Review History


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Summary

  • The initial submission of this article was received on July 11th, 2014 and was peer-reviewed by 4 reviewers and the Academic Editor.
  • The Academic Editor made their initial decision on July 30th, 2014.
  • The first revision was submitted on August 12th, 2014 and was reviewed by the Academic Editor.
  • The article was Accepted by the Academic Editor on August 16th, 2014.

Version 0.2 (accepted)

· · Academic Editor

Accept

Thank for addressing reviewers' criticisms in a thorough fashion. I believe you have dealt properly with their major concerns.

Version 0.1 (original submission)

· · Academic Editor

Major Revisions

Four reviews provide constructive criticisms that I believe you can address to improve your manuscript. In particular, expand the analysis to evaluate the multi-locus approach that is put forth in the abstract, as well as expanding on the phylogenetic analysis. There are also additional minor comments that you should take into consideration as they will help you enhance the quality and usefulness of your study.

·

Basic reporting

This manuscript describes the sequencing of the Agaricia fragilis mt genome, comparison with the A. humilis genome, and analysis of cytochrome B divergences among scleractinians (and maybe more taxa, see below). I think this is a very worthwhile study, even with the mt genome itself, noting that data for this species appear scarce. The comparison with A. humilis is also useful. So I disagree that 'the results of this study do little to advance molecular methods for species identification in corals' (Discussion, para. 1). There is much to be learnt from this paper, e.g. 'multilocus approaches are still probably necessary for phylogenetic and population genetic analysis of recently-diverged coral taxa' (Abstract; why only in the Abstract?).

I found some issues with the dataset pertaining to taxonomy and use of unidentified sequences, as well as the analysis relating to partitioning of distances and K2P correction (see below). However, if these can be addressed, the manuscript, which is well written, would be a very valuable contribution.

Experimental design

If Supplementary S1 is used to analyse and present Figure 2, then it needs a lot of cleaning up. First, the entire paper talks about Scleractinia (scleractinians), but there are other taxa in the dataset, e.g. Rhodactis, Cirripathes, Anemonia, etc. Some of these are corallimorphs, which I understand might have some evidence for being nested in Scleractinia, but if these are to be included, then the Methods need to state that explicitly.

Second, there are many unidentified taxa, like 'Faviidae sp.', 'Zoanthus_sp.' (Zoantharia!) and 'Anacropora sp.'. I'm assuming most of these go into the 'other' component (which really don't add much information since they can be variation at any taxonomic level). But for 'Anacropora sp.' sequences, for instance, are they put in intrageneric contrasts with Anacropora specimens identified to species? This can be problematic because it is possible 'Anacropora sp.' is the same species as one particular species-level Anacropora in the dataset (and thus should be intraspecific rather than interspecific). There are also 'cf.' entries in the dataset (e.g. Montipora cf. incrassata), which shouldn't be used. For how these data should be treated, see Meier et al. (2006, Syst. Biol.) and Kwong et al. (2012, Cladistics).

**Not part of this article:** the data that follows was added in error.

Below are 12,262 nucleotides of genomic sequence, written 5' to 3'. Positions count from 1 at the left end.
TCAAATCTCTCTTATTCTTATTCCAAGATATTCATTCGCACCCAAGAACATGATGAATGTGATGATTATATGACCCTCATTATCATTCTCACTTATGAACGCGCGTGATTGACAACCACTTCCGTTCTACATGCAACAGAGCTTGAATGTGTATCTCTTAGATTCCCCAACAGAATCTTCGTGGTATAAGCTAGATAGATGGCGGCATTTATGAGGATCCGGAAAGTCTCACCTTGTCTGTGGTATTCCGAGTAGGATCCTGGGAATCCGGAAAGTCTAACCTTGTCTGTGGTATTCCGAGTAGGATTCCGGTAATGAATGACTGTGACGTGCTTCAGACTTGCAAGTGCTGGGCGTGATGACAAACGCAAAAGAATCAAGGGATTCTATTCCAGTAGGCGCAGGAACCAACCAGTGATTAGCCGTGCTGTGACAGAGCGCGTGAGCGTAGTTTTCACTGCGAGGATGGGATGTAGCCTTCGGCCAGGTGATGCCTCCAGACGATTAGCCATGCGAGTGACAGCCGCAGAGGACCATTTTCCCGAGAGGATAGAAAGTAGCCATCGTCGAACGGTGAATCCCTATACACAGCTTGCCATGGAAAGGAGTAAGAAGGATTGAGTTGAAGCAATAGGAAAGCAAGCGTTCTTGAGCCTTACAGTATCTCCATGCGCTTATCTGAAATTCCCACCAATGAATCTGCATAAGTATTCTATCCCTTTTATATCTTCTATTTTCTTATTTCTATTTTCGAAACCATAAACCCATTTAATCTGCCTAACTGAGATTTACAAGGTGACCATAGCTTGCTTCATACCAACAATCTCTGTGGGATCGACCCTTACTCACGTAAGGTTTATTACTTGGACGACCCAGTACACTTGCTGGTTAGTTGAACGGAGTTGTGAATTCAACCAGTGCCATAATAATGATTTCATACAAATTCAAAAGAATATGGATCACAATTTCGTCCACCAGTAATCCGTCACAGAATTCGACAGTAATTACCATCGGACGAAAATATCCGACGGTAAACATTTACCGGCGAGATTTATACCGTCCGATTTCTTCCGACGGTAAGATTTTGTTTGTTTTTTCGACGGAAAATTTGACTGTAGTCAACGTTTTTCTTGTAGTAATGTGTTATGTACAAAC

Third, one basic assumption in these comparisons, particularly the intrageneric ones, is that the species are assigned to the 'correct' genus. By that I mean that the genus is monophyletic, otherwise the distances will tend to be overestimated. For instance, 'Favia' favus and Favia fragum are very divergent species (Fukami et al. 2008, PLoS ONE; Budd et al. 2012, Huang et al. 2014, Zool. J. Linn. Soc). I'm assuming their divergence is grouped as an intrageneric comparison, which would be misleading. Another would be 'Favia' leptophylla and stelligera, and there are several others. Feel free to contact me for a species list with an updated generic classification based on recent phylogenetic results. WoRMS also already has most of them incorporated (http://www.marinespecies.org/aphia.php?p=taxdetails&id=1363).

Finally, the 'use of mean instead of smallest interspecific distances exaggerates the size of the "barcoding gap" and leads to misidentification' (Meier et al. 2008, Syst. Biol.), and the 'inappropriate use of Kimura-2-parameter (K2P) divergences' (Srivathsan & Meier 2012, Cladistics) is problematic. I understand that Figure 2 includes all contrasts, but if one is to make any conclusions about DNA barcoding and species delimitation, the smallest interspecific distance, uncorrected, would be more appropriate.

Validity of the findings

The data need to be cleaned up and reanalysed (see above).

Comments for the author

Introduction, para. 2: 'but still tended to recover polyphyletic taxa'. I think paraphyletic is more appropriate.

Introduction, para. 4: 'PCR-based methods' is unnecessarily vague.

Methods, para. 1: Please supply collection data.

Methods, para. 3: I think it's clearer to use 'intraspecific' vs. 'congeneric interspecific' (also for Figure 2). Congeneric is vague—I hope it doesn't include intraspecific as well.

Figure 1: Please label all the coding regions for clarity.

Discussion, para. 1: 'the processes of mutation and DNA error correction in mitochondrial DNA' and 'the propensity for hybridization among some taxa' need citations. Also, 'the direct analysis of synapomorphy between populations is more complicated' needs citation and/or explanation.